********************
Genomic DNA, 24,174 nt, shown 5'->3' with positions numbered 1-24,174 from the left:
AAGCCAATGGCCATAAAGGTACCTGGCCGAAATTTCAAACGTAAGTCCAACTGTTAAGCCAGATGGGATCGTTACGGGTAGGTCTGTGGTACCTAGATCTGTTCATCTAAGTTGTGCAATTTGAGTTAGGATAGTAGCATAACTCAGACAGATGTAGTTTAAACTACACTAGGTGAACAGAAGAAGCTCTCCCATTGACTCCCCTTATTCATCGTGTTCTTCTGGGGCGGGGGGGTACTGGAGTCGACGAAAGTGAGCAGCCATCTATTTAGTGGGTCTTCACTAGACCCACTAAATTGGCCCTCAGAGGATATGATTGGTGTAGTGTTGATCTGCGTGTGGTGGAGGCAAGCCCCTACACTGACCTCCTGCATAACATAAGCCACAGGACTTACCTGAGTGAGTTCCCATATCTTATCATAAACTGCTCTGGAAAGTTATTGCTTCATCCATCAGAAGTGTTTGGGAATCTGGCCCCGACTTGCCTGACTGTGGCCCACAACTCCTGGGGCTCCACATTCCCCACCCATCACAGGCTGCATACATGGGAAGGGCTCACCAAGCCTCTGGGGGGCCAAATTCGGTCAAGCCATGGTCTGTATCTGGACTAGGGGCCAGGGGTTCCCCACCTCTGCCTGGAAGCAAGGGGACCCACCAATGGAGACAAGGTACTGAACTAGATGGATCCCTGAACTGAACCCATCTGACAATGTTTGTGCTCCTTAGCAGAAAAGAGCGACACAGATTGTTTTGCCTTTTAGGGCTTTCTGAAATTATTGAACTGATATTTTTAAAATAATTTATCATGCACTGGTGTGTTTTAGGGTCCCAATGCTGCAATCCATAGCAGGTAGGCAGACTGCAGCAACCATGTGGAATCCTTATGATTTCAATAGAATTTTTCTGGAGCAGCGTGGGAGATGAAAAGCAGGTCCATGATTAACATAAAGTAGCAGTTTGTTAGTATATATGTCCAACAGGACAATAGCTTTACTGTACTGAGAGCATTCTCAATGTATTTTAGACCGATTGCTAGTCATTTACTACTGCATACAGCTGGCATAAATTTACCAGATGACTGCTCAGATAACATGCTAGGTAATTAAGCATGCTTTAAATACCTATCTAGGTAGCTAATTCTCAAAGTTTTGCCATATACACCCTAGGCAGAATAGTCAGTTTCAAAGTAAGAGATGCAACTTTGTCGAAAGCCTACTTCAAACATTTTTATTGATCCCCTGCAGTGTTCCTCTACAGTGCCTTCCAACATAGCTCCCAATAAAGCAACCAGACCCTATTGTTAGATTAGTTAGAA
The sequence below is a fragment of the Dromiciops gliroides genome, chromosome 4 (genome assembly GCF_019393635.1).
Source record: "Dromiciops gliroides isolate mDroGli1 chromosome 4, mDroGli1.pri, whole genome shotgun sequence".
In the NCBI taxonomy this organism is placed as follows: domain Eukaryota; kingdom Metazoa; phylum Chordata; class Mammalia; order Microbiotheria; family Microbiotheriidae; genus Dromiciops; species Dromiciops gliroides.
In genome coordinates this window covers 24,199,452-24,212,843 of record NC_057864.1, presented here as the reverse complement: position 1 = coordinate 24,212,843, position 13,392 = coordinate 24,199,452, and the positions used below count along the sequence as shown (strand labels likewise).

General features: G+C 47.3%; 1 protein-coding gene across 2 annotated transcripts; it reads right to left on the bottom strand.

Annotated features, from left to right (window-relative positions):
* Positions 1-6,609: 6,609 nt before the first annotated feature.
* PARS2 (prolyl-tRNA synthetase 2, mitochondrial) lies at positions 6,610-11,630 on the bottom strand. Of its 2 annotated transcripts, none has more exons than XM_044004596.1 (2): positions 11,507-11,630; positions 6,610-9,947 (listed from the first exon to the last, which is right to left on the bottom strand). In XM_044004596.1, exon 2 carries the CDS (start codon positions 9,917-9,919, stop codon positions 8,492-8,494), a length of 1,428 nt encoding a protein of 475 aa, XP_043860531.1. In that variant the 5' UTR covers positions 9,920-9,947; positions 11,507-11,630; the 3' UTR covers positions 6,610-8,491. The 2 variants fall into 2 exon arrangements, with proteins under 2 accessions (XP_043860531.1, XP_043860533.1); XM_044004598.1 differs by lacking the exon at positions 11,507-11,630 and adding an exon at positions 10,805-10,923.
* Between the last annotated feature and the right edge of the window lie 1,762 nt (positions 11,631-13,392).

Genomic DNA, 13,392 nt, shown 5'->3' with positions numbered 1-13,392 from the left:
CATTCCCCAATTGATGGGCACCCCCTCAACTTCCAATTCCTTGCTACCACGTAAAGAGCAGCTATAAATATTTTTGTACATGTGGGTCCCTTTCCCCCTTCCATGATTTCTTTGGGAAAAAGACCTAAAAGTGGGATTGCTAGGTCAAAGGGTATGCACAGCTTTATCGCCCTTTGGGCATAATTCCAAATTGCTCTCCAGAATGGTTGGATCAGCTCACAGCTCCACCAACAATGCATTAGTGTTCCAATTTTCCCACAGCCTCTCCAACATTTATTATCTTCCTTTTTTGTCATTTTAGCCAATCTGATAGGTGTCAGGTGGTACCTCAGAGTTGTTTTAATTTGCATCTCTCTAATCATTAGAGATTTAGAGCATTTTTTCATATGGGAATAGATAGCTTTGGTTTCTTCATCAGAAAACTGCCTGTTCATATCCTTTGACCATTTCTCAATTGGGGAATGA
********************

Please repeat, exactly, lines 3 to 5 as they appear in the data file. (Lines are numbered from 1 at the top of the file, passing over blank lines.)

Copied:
The sequence below is a fragment of the Dromiciops gliroides genome, chromosome 4 (genome assembly GCF_019393635.1).
Source record: "Dromiciops gliroides isolate mDroGli1 chromosome 4, mDroGli1.pri, whole genome shotgun sequence".
In the NCBI taxonomy this organism is placed as follows: domain Eukaryota; kingdom Metazoa; phylum Chordata; class Mammalia; order Microbiotheria; family Microbiotheriidae; genus Dromiciops; species Dromiciops gliroides.